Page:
Marsh gas

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Bubbles of methane, created by methanogens, that are present in the marsh- more commonly known as marsh gas.

Marsh gas, also known as swamp gas or bog gas, is a mixture primarily of methane and smaller amounts of hydrogen sulfide, carbon dioxide, and trace phosphine that is produced naturally within some geographical marshes, swamps, and bogs.

The surface of marshes, swamps, and bogs is initially porous vegetation that rots to form a crust that prevents oxygen from reaching the organic material trapped below. That is the condition that allows anaerobic digestion and fermentation of any plant or animal matter, which then produces methane.

The trapped methane can escape through any of three main pathways: by the diffusion of methane molecules across an air–water interface, by bubbling out of water in a process known as ebullition, or through plant-mediated transport.[1]

Methane formation[edit]

Methane is the primary gas that makes up the product colloquially known as "marsh gas". Much of the biogenic methane produced in nature is derived from either acetate cleavage or by the hydrogen reduction of carbon dioxide. Methane can also be produced by methanogens, archaea that produce methane under anoxic conditions, in a process known as methanogenesis. Methanogenic genera Methanosarcina are common in marsh environments. They are both known to stimulate methane production in aquatic muds and use acetate, methanol, and trimethylamine as substrates for methane production.[2]

Escape routes[edit]

Methane gas escaping via three routes: ebullition (bubbling), plant-mediated transport, and diffusion.

Global wetlands are one of the largest sources of atmospheric methane. This methane, which is produced by the decomposition of organic matter in an anoxic environment, escapes through either diffusion, a process that occurs mostly at night, ebullition, or plant-mediated transportation.

The diffusive process is controlled by the passage of gas across the air–water interface.[1] The diffusion can be accelerated and intensified by upwelling, such as the motion from turbulent eddies, and cooling processes. At night, heat is emitted from the water surface by radiation. The colder surface water sinks, pushing the warmer surface water out and forming eddies. These eddies circulate the dissolved methane throughout the water column and increase the methane flux to the atmosphere. This process is called hydrodynamic transport, and it accounts for more than half of nighttime methane fluxes as well as 32% of annual methane emissions from wetland environments.[3]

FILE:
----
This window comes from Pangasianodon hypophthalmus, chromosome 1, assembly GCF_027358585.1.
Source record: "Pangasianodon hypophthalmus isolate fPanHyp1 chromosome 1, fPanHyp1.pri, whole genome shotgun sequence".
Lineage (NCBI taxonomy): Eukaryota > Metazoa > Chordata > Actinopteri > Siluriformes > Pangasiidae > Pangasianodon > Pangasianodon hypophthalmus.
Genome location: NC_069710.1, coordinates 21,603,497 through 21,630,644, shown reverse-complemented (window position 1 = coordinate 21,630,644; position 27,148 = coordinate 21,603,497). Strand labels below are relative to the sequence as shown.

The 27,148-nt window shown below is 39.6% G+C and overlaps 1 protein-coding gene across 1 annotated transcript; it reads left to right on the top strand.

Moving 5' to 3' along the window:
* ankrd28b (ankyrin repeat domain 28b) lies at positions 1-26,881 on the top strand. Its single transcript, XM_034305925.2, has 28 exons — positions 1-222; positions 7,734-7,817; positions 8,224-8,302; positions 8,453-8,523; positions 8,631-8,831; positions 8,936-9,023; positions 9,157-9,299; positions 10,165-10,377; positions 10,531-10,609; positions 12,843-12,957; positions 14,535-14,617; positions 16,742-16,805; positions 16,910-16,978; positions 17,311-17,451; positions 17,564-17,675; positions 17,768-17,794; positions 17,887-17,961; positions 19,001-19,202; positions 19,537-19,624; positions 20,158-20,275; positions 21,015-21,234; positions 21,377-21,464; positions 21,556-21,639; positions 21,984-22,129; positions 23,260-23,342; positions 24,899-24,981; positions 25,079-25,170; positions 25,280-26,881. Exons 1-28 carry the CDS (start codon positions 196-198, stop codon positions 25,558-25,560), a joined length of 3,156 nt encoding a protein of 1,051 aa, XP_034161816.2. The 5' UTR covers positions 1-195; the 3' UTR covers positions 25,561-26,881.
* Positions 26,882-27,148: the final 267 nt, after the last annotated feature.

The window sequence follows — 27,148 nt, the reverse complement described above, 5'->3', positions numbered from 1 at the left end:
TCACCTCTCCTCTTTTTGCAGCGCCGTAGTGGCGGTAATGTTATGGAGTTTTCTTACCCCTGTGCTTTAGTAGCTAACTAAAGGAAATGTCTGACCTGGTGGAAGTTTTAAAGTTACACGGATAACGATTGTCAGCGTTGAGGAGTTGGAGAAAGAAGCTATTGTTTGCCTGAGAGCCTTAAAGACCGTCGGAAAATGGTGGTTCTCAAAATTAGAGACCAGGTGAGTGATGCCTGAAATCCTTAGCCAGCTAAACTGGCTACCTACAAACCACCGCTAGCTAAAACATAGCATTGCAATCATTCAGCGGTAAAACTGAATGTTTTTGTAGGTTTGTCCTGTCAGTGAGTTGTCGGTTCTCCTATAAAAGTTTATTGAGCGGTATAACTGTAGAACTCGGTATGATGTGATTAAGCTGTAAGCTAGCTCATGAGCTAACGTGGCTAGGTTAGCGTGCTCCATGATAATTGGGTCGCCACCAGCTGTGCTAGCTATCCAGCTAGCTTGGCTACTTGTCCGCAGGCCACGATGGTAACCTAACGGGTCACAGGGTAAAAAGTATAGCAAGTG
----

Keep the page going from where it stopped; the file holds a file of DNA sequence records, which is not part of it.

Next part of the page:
Ebullition, also known as bubbling, is a type of one-way transport of gases from nutrient rich sediments, to the water column, and then to the atmosphere. It is a major mechanism for gas exchange in freshwater and coastal marine ecosystems and is known to peak during the daytime and at warm temperatures. It has been reported that ebullition is responsible for 45% of the annual methane flux for fresh water marshes[3] and that it is more important in the summer months during the daytime and can also be triggered by increased wind.

One of the most common species of grass in marsh environments is Spartina. These spartina and other common marsh grasses use a gas transport system found in the stems and roots of the plants. The gas transport system works by gaseous diffusion that occurs through the leaf blades and then moves down into the furthest tips of the plant roots. This transport system is sufficient to supply all of the aerobic respiratory needs of the grass roots and also helps to aerate the surrounding mud.[4]

Environmental impact[edit]

Over the past century, more than 50% of the original tidal salt marsh habitats in the U.S. have been lost. The majority of this loss can be directly accounted for by human activity. Direct human impacts that negatively impact salt marshes include: dredging, spoil dumping, grid ditching, canal cutting, leveeing, and salt hay farming. Indirect impacts, such as land reclamation projects and dam construction, which usually occur over a longer period of time than the direct impacts, can lead to even more damages that affect tidal flooding at the marsh surface, cause changes to wetland drainage, shoreline retreat, and reduce vertical marsh accretion rates. Changes in eustatic sea level due to the increase of anthropogenic greenhouse gases and sulfate aerosols in the atmosphere also pose a long-term threat to the stability of various salt marsh habitats across the coastal US.[5]  

See also[edit]

References[edit]

  1. ^ a b Anthony, Katey Walter; MacIntyre, Sally (2016). "Nocturnal escape route for marsh gas". Nature. 535 (7612): 363–365. doi:10.1038/535363a. ISSN 1476-4687. PMID 27443738. S2CID 4455298.
  2. ^ Oremland, Ronald S.; Marsh, Lorraine M.; Polcin, Sandra (1982). "Methane production and simultaneous sulphate reduction in anoxic, salt marsh sediments". Nature. 296 (5853): 143–145. Bibcode:1982Natur.296..143O. doi:10.1038/296143a0. ISSN 1476-4687. S2CID 97553723.
  3. ^ a b Poindexter, Cristina M.; Baldocchi, Dennis D.; Matthes, Jaclyn Hatala; Knox, Sara Helen; Variano, Evan A. (2016). "The contribution of an overlooked transport process to a wetland's methane emissions". Geophysical Research Letters. 43 (12): 6276–6284. Bibcode:2016GeoRL..43.6276P. doi:10.1002/2016GL068782. ISSN 1944-8007. S2CID 131801158.
  4. ^ Teal, John M.; Kanwisher, John W. (1966). "Gas Transport in the Marsh Grass,Spartina alterniflora". Journal of Experimental Botany. 17 (2): 355–361. doi:10.1093/jxb/17.2.355. ISSN 0022-0957.
  5. ^ Kennish, Michael J. (2001). "Coastal Salt Marsh Systems in the U.S.: A Review of Anthropogenic Impacts". Journal of Coastal Research. 17 (3): 731–748. ISSN 0749-0208. JSTOR 4300224.